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Old 03-06-2004, 02:25 AM
Jonathan Ball
 
Posts: n/a
Default FAQ: The Irrational 'Search for Micrograms (of Animal Parts)'

All "vegans" begin their belief in "veganism" by
subscribing to a logically fallacious argument:

If I eat meat, I cause harm to animals

I do not eat meat;

Therefore, I do not cause harm to animals.


This argument contains a classic fallacy: Denying the
Antecedent. It is obvious there are other ways to
cause harm to animals. The one that is much discussed
in alt.animals.ethics.vegetarian/talk.politics.animals
is collateral animal deaths in agriculture. Uncounted
millions of animals are slaughtered in the course of
vegetable agriculture, either unintentionally as a
result of mechanized farming, or intentionally by pest
control. Once "vegans" recognize the fact of animal
CDs, the fallacy of the argument becomes clear.

However, we still observe "vegans" spending tremendous
time and mental energy trying to get rid of the last
trace of animal parts from their diet. I call this the
Search for Micrograms, i.e., micrograms of animal parts
in food. The idea, of course, is to determine if there
are any micrograms of animal parts in a food item, and
if so, exclude it from their diet.

Not long ago, in alt.food.vegan, a "vegan" posted a
comment to the effect that canned black olives are in a
juice that contains octopus ink, to make the juice
dark. She wasn't able to substantiate the rumor - it
smacked of a very narrow, "vegan"-oriented urban legend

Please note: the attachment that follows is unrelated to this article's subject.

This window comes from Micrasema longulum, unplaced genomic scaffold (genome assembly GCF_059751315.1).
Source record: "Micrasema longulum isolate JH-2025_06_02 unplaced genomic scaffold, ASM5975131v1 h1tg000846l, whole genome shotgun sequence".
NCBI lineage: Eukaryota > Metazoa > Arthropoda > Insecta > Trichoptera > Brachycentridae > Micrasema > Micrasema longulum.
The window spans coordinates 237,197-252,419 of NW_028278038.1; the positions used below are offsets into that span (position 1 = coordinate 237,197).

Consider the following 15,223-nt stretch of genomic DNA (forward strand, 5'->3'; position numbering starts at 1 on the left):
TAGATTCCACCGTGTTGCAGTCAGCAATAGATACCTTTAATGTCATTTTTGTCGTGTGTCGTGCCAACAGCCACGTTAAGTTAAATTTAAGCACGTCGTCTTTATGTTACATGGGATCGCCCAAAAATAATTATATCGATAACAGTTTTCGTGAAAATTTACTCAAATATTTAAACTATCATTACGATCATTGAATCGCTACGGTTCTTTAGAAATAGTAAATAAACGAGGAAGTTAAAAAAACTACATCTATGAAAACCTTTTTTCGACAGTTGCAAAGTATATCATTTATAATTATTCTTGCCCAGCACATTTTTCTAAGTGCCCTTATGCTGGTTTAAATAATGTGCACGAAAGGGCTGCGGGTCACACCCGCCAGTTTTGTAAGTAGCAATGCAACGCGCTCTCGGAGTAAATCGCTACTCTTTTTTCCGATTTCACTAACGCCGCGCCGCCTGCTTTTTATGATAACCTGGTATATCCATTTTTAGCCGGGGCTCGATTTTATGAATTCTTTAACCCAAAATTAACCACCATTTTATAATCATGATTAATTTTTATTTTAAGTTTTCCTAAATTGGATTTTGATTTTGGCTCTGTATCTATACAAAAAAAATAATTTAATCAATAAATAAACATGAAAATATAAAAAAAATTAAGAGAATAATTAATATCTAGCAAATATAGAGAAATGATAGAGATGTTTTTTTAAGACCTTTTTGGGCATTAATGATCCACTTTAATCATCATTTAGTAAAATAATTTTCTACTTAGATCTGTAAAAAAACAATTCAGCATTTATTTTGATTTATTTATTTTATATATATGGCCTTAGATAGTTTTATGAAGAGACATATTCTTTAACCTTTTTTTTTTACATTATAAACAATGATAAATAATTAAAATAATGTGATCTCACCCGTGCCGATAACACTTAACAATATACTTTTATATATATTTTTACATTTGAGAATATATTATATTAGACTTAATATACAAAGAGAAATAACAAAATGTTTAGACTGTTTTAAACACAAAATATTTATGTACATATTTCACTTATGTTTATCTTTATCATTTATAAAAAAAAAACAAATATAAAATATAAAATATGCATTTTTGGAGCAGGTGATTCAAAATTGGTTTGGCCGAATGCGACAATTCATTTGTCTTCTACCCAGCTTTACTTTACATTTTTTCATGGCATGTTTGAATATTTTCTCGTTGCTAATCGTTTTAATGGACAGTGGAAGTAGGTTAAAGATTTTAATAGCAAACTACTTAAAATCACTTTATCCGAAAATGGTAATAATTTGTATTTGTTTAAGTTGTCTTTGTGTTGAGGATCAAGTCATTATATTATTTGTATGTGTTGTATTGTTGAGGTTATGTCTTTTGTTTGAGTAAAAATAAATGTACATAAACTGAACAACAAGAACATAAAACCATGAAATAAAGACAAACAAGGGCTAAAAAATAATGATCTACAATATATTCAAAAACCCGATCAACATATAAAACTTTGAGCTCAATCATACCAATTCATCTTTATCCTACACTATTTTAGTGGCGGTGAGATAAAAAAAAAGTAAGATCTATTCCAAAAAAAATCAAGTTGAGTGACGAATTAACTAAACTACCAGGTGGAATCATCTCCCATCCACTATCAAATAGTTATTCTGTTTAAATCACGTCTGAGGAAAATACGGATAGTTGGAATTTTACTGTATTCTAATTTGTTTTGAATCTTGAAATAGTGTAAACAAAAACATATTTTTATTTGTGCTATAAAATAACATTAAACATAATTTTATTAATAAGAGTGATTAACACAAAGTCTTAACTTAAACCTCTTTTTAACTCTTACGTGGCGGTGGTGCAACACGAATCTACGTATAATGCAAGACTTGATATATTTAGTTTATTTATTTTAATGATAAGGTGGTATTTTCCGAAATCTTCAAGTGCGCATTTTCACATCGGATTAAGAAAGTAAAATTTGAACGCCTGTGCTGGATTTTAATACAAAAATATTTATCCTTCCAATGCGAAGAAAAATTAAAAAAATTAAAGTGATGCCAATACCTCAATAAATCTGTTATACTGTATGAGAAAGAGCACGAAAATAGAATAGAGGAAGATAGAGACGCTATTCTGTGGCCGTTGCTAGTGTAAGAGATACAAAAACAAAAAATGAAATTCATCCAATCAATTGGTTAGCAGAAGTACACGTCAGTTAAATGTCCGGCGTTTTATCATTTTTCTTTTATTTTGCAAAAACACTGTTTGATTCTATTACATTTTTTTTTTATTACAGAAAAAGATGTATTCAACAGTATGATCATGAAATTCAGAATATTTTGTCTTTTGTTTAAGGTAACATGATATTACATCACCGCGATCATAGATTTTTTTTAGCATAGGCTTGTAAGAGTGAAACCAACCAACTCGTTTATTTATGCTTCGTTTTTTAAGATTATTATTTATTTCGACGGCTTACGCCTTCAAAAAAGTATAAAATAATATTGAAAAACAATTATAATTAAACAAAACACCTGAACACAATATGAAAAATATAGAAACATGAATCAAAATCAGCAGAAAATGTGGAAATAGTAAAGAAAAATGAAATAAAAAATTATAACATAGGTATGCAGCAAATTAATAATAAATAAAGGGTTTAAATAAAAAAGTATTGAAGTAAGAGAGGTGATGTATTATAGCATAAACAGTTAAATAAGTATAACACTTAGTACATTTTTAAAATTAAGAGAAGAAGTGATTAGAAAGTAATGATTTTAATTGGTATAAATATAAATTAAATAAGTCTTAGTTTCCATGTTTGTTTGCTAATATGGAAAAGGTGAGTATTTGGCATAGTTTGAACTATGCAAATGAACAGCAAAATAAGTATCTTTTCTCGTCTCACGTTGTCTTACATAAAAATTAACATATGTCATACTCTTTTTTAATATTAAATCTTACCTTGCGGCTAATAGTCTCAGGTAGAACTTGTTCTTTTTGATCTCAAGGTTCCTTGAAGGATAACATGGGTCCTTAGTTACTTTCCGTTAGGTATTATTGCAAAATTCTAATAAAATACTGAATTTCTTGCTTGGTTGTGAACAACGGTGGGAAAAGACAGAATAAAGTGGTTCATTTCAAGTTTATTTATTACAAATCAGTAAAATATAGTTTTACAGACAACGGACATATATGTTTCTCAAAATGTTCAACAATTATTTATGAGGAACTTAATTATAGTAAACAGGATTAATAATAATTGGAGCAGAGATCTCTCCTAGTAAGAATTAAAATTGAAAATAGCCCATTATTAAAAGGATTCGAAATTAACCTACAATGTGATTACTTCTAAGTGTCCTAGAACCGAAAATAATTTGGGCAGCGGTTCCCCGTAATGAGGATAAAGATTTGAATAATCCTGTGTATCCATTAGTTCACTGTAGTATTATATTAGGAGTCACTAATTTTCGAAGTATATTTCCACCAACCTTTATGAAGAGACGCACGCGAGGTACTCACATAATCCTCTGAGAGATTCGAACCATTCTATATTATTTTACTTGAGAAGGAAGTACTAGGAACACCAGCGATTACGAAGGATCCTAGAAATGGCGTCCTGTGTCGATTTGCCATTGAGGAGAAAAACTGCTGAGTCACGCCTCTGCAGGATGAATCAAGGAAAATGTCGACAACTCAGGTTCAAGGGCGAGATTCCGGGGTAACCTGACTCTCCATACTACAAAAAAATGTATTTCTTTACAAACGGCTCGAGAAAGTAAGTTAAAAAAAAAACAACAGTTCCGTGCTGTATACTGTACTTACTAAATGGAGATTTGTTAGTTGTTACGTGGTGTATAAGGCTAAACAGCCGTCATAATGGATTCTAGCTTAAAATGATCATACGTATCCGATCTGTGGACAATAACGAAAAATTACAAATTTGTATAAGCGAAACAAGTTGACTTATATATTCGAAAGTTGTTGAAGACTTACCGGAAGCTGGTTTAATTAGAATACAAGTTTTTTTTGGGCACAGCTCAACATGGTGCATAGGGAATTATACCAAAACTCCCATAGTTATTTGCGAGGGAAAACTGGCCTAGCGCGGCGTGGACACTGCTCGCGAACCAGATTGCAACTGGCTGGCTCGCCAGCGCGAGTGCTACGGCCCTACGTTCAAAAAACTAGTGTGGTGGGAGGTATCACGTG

- and none of the other participants seemed especially
eager to eliminate canned black olives from their
diets. Nonetheless, it provided an excellent example
of the bizarre, obsessive Search for Micrograms.

Meanwhile, with only rare exceptions, the observation
that "vegans" do virtually *nothing* to reduce the
animal collateral death toll caused by the production
and distribution of the foods they personally eat goes
all but unchallenged. What little challenge is mounted
is not credible. One "vegan" poster in a.a.e.v. and
t.p.a., one of the more egregious sophists in the
groups, claims that she is doing "all she can" by
buying "locally produced" fruit and vegetables - as if
the geographic locale of production has anything to do
with the care farmers might take to ensure they don't
kill animals. It simply is not credible.

How, then, to explain the bizarre Search for
Micrograms? It is as if, despite some of them knowing
that the original argument is fallacious, "vegans"
*still* accept it.

I think it is pretty much a given that "veganism" is a
form of religion. Although "vegans" prefer to dwell on
what they call "ethics", their devotion to the
religious injunction - don't eat animals - gives them
away. In that light, the obsessive Search for
Micrograms takes on the character of a religious
ritual; sort of like performing the stations of the
cross, or reciting a prayer 20 or 30 times.


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Old 03-06-2004, 11:46 AM
Derek
 
Posts: n/a
Default FAQ: The Irrational 'Search for Micrograms (of Animal Parts)'